Chandrabhan Singh and Ramesh Jabbar from Panipat, Haryana, were let out of Delhi’s Tihar Jail in keeping with the Supreme Court’s order to prevent overcrowded prisons from becoming coronavirus hotbeds. But they claim the jail authorities didn’t provide them any transport, so they had to walk all the way home amid the lockdown.Basant KumarApr 20, 2020, 10:40 AM

Driving on the Delhi-Chandigarh highway on April 14, we came upon two men just past the Singhu border checkpoint. They were walking on the deserted road towards Panipat, Haryana, each carrying a yellow duffle bag and a bottle of water. Where are they going in the middle of the day, under the scorching sun during the nationwide lockdown?

They were inmates at Delhi’s Tihar Jail and had been released the previous night in keeping with a Supreme Court order. But the authorities had not provided them a vehicle and there was no public transport owing to the lockdown. Panipat is nearly 100 km from the Tihar Jail.

On March 24, the Supreme Court of India directed all states and union territories to identify and release undertrial prisoners and parole convicts serving sentences of seven years or less. The idea was to prevent India’s overcrowded jails from becoming hotbeds of the coronavirus epidemic.

India’s prisons have grown severely overcrowded over the years. As per the 2019 National Crime Records Bureau report, the country’s 1,339 prisons housed 4,66,084 inmates in 2018 as against their combined capacity of 3,92,230.

The prisoners

The two men walking to Panipat were Chandrabhan Singh and Ramesh Jabbar.

Chandrabhan, from Brahmanand Colony in Panipat, has spent eight years in jail, having been convicted of culpable homicide.

“I used to work in Delhi. In 2012, I got into a fight with a few people at the Azadpur vegetable market and someone was killed, unintentionally,” he said. “I have been in prison since then.”

He added, “I came out after eight years but nobody could come to take me home due to the lockdown. When we didn’t find any vehicle outside either, we started on foot early in the morning. It’s noon and we just crossed Delhi. If we keep at it, we’ll reach home at night, hopefully.”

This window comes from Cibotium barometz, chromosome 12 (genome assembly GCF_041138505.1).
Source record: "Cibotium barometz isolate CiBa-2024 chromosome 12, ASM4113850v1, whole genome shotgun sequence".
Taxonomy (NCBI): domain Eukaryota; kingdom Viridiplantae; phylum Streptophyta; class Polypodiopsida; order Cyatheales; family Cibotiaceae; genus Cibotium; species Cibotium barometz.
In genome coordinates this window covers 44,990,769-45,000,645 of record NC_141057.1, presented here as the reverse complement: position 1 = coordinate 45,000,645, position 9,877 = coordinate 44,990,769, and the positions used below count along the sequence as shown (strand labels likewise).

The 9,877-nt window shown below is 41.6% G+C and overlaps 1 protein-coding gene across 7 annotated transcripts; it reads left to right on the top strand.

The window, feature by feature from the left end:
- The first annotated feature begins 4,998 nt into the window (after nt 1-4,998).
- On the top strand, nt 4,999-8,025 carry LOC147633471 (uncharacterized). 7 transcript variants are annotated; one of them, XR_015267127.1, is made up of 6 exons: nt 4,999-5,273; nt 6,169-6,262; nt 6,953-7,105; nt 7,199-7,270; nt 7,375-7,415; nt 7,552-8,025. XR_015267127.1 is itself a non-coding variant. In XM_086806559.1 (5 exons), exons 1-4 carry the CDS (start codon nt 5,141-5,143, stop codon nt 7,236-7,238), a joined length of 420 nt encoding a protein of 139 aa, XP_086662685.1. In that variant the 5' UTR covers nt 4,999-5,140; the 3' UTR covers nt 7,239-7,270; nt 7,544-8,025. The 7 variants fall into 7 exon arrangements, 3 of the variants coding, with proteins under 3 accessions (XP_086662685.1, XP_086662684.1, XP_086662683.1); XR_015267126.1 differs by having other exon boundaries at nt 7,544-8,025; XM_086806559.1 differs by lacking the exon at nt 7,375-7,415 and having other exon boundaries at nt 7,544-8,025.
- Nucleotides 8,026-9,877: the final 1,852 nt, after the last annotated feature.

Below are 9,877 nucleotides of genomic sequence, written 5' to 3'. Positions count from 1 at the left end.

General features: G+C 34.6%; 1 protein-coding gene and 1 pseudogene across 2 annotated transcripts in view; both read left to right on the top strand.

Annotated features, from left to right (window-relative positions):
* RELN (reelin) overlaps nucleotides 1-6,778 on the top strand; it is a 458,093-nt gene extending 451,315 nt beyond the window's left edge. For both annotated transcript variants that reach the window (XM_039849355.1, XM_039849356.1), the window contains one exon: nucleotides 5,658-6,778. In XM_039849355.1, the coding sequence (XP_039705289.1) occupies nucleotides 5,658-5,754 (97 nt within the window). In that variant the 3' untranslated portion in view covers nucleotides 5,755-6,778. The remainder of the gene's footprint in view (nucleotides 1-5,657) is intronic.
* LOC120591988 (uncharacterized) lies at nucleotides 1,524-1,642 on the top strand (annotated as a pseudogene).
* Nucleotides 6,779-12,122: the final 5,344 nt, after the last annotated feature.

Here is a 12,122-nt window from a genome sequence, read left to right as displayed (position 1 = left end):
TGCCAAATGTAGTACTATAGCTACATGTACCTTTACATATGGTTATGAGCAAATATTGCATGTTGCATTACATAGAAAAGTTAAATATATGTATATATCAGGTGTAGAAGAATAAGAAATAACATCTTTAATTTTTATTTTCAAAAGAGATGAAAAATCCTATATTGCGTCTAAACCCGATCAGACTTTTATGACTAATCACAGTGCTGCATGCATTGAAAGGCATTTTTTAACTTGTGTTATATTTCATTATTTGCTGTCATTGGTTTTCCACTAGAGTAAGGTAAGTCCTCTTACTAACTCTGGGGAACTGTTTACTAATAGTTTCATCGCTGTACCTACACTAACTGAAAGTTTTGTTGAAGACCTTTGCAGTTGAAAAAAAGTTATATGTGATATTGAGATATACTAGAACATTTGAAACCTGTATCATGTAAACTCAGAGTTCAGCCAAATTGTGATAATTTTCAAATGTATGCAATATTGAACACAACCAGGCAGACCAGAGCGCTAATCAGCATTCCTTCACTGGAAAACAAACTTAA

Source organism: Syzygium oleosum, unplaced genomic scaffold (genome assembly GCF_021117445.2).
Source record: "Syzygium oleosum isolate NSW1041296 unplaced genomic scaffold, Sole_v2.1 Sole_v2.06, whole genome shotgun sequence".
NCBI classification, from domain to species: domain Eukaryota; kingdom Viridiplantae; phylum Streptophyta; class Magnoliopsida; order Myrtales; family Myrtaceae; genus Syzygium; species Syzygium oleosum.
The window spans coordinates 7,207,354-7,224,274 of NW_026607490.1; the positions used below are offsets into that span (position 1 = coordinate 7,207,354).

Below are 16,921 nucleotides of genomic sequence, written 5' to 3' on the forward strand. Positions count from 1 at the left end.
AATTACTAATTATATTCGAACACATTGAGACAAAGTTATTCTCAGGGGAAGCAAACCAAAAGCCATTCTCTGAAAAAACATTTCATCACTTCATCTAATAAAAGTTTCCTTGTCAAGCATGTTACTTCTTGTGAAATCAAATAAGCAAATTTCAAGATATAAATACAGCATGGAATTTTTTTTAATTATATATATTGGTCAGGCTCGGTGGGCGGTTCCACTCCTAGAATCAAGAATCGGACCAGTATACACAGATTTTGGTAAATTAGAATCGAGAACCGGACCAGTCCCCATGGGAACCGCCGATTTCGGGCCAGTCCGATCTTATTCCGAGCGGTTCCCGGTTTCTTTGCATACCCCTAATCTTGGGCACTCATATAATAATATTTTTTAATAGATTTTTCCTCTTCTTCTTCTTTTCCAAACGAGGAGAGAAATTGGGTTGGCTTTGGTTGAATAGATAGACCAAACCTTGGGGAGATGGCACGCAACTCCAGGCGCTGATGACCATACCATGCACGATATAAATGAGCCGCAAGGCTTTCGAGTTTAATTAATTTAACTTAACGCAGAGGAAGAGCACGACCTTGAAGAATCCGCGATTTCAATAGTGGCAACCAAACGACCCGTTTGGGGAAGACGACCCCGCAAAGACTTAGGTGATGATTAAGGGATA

He was angry with the Tihar Jail authorities. “When we asked for transport, they told us there wasn’t any. They said if you want to leave, go immediately or you would have to stay here,” he said. “So we are walking.”

Ramesh, also from Panipat, had been granted parole for eight weeks.

“I had lent money to someone and it went sour when he did not pay me back for a long time,” he said. “We got into a fight, after which they charged me under 307. I have finally got parole after being in prison since 2013.” Section 307 of the Indian Penal Code punishes an attempt to murder.

Ramesh was looking forward to being with his family for a while. But the irony of this situation wasn’t lost on him. “I have the worst luck. I have been away for seven years and still no one could come and get me,” he said, chuckling. “We are walking home with empty bellies and parched throats, with 60 more km to go.”

He was equally furious at the Tihar Jail authorities, “They just showed us the door and told us to go home. They told us, ‘Our job is to release you, not to ensure you reach your destination. You may go where you please.’ They didn’t give us anything to eat either.”

The allegations of the two men are quite troubling, indicating serious negligence of duty by the Tihar authorities.

Tihar’s response

Following the Supreme Court’s order, the Tihar administration prepared a list of inmates deemed eligible for parole. “I cannot divulge the total number of inmates we are prepared to release right now but I can tell you we have released 2,700 inmates from Delhi and outside for six to eight weeks, on parole,” Raj Kumar, Tihar’s Public Relations Officer, told Newslaundry.

He denied the allegations made by Ramesh and Chandrabhan.

Asked why they hadn’t been provided some transport to get home, Kumar, who is also the additional inspector general of Tihar, said, “These allegations are baseless. We’re planning and sending prisoners from outside Delhi to their homes every day. All the vehicles of the Delhi Armed Police are being utilised for this and we have already dropped 50 prisoners home.”

Why were Ramesh and Chandrabhan walking home then? “They probably told us about some relatives in Delhi where they were planning to go. That might be the reason we let them leave,” he claimed. “After not finding their relatives home, they might have decided to walk to Panipat. I cannot comment on the allegations they are making. But what I am telling you are the facts.”

Amid these claims and counterclaims, one thing is certain: the apathy of the Indian bureaucracy towards its citizens has once again turned a well-meaning measure into a hardship as well as a public health hazard.

***courtesy Newslaundry